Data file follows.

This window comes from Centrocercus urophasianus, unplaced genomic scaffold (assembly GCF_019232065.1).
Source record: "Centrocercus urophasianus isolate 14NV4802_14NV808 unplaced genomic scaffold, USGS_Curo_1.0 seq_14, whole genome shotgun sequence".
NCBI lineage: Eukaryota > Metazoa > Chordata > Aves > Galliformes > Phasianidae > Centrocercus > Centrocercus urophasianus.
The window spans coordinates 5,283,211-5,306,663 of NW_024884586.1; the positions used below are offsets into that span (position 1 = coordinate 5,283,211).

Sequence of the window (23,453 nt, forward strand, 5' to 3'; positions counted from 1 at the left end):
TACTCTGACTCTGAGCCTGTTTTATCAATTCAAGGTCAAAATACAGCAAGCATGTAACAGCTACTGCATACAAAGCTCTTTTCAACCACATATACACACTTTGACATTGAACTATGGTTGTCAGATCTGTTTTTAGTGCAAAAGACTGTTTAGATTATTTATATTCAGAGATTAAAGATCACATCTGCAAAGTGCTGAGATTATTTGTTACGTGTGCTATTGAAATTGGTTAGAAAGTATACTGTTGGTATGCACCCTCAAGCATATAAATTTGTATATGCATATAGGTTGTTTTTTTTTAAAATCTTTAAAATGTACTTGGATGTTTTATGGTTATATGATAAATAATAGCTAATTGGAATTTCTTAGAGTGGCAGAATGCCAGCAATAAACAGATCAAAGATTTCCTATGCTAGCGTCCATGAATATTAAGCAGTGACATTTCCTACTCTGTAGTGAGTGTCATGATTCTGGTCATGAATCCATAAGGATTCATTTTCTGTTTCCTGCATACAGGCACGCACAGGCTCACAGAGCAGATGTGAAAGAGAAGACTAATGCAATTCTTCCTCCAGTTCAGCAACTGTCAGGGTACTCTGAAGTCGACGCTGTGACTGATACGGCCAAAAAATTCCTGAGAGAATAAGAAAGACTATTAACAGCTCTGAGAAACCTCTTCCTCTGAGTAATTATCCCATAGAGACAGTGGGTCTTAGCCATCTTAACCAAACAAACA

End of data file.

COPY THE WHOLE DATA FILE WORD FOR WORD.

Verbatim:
This window comes from Centrocercus urophasianus, unplaced genomic scaffold (assembly GCF_019232065.1).
Source record: "Centrocercus urophasianus isolate 14NV4802_14NV808 unplaced genomic scaffold, USGS_Curo_1.0 seq_14, whole genome shotgun sequence".
NCBI lineage: Eukaryota > Metazoa > Chordata > Aves > Galliformes > Phasianidae > Centrocercus > Centrocercus urophasianus.
The window spans coordinates 5,283,211-5,306,663 of NW_024884586.1; the positions used below are offsets into that span (position 1 = coordinate 5,283,211).

Sequence of the window (23,453 nt, forward strand, 5' to 3'; positions counted from 1 at the left end):
TACTCTGACTCTGAGCCTGTTTTATCAATTCAAGGTCAAAATACAGCAAGCATGTAACAGCTACTGCATACAAAGCTCTTTTCAACCACATATACACACTTTGACATTGAACTATGGTTGTCAGATCTGTTTTTAGTGCAAAAGACTGTTTAGATTATTTATATTCAGAGATTAAAGATCACATCTGCAAAGTGCTGAGATTATTTGTTACGTGTGCTATTGAAATTGGTTAGAAAGTATACTGTTGGTATGCACCCTCAAGCATATAAATTTGTATATGCATATAGGTTGTTTTTTTTTAAAATCTTTAAAATGTACTTGGATGTTTTATGGTTATATGATAAATAATAGCTAATTGGAATTTCTTAGAGTGGCAGAATGCCAGCAATAAACAGATCAAAGATTTCCTATGCTAGCGTCCATGAATATTAAGCAGTGACATTTCCTACTCTGTAGTGAGTGTCATGATTCTGGTCATGAATCCATAAGGATTCATTTTCTGTTTCCTGCATACAGGCACGCACAGGCTCACAGAGCAGATGTGAAAGAGAAGACTAATGCAATTCTTCCTCCAGTTCAGCAACTGTCAGGGTACTCTGAAGTCGACGCTGTGACTGATACGGCCAAAAAATTCCTGAGAGAATAAGAAAGACTATTAACAGCTCTGAGAAACCTCTTCCTCTGAGTAATTATCCCATAGAGACAGTGGGTCTTAGCCATCTTAACCAAACAAACA